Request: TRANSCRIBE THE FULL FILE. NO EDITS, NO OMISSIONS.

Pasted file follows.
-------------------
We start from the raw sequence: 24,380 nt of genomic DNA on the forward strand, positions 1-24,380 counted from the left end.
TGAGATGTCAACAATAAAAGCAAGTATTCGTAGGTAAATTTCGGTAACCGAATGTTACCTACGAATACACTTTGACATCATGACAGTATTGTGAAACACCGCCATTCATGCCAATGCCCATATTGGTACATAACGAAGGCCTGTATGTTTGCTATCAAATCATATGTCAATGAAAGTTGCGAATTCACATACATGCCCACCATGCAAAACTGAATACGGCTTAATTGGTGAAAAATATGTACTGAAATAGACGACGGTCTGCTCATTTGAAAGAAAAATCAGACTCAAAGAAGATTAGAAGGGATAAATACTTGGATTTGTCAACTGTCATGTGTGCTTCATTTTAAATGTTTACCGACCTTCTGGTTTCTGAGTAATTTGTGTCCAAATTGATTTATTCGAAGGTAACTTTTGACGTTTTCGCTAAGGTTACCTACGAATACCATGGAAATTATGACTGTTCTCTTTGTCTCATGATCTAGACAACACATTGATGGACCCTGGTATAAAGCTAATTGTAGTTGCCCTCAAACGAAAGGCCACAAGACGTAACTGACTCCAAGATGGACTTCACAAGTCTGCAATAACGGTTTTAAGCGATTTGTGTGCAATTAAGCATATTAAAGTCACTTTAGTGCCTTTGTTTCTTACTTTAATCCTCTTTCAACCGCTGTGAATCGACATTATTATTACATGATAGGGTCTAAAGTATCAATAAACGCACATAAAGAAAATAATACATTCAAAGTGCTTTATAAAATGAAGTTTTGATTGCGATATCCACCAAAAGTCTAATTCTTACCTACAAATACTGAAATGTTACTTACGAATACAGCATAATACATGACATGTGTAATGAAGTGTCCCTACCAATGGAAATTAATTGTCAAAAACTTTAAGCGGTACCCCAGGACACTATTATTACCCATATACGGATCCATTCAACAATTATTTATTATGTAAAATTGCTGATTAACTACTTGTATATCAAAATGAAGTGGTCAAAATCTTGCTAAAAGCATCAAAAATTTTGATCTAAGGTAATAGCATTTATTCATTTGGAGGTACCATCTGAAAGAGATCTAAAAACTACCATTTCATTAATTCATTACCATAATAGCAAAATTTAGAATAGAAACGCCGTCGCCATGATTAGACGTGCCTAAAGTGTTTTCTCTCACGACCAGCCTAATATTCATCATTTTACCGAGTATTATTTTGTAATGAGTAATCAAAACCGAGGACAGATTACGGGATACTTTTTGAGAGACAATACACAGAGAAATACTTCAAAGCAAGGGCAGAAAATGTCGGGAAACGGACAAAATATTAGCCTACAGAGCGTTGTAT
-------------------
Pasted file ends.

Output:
We start from the raw sequence: 24,380 nt of genomic DNA on the forward strand, positions 1-24,380 counted from the left end.
TGAGATGTCAACAATAAAAGCAAGTATTCGTAGGTAAATTTCGGTAACCGAATGTTACCTACGAATACACTTTGACATCATGACAGTATTGTGAAACACCGCCATTCATGCCAATGCCCATATTGGTACATAACGAAGGCCTGTATGTTTGCTATCAAATCATATGTCAATGAAAGTTGCGAATTCACATACATGCCCACCATGCAAAACTGAATACGGCTTAATTGGTGAAAAATATGTACTGAAATAGACGACGGTCTGCTCATTTGAAAGAAAAATCAGACTCAAAGAAGATTAGAAGGGATAAATACTTGGATTTGTCAACTGTCATGTGTGCTTCATTTTAAATGTTTACCGACCTTCTGGTTTCTGAGTAATTTGTGTCCAAATTGATTTATTCGAAGGTAACTTTTGACGTTTTCGCTAAGGTTACCTACGAATACCATGGAAATTATGACTGTTCTCTTTGTCTCATGATCTAGACAACACATTGATGGACCCTGGTATAAAGCTAATTGTAGTTGCCCTCAAACGAAAGGCCACAAGACGTAACTGACTCCAAGATGGACTTCACAAGTCTGCAATAACGGTTTTAAGCGATTTGTGTGCAATTAAGCATATTAAAGTCACTTTAGTGCCTTTGTTTCTTACTTTAATCCTCTTTCAACCGCTGTGAATCGACATTATTATTACATGATAGGGTCTAAAGTATCAATAAACGCACATAAAGAAAATAATACATTCAAAGTGCTTTATAAAATGAAGTTTTGATTGCGATATCCACCAAAAGTCTAATTCTTACCTACAAATACTGAAATGTTACTTACGAATACAGCATAATACATGACATGTGTAATGAAGTGTCCCTACCAATGGAAATTAATTGTCAAAAACTTTAAGCGGTACCCCAGGACACTATTATTACCCATATACGGATCCATTCAACAATTATTTATTATGTAAAATTGCTGATTAACTACTTGTATATCAAAATGAAGTGGTCAAAATCTTGCTAAAAGCATCAAAAATTTTGATCTAAGGTAATAGCATTTATTCATTTGGAGGTACCATCTGAAAGAGATCTAAAAACTACCATTTCATTAATTCATTACCATAATAGCAAAATTTAGAATAGAAACGCCGTCGCCATGATTAGACGTGCCTAAAGTGTTTTCTCTCACGACCAGCCTAATATTCATCATTTTACCGAGTATTATTTTGTAATGAGTAATCAAAACCGAGGACAGATTACGGGATACTTTTTGAGAGACAATACACAGAGAAATACTTCAAAGCAAGGGCAGAAAATGTCGGGAAACGGACAAAATATTAGCCTACAGAGCGTTGTAT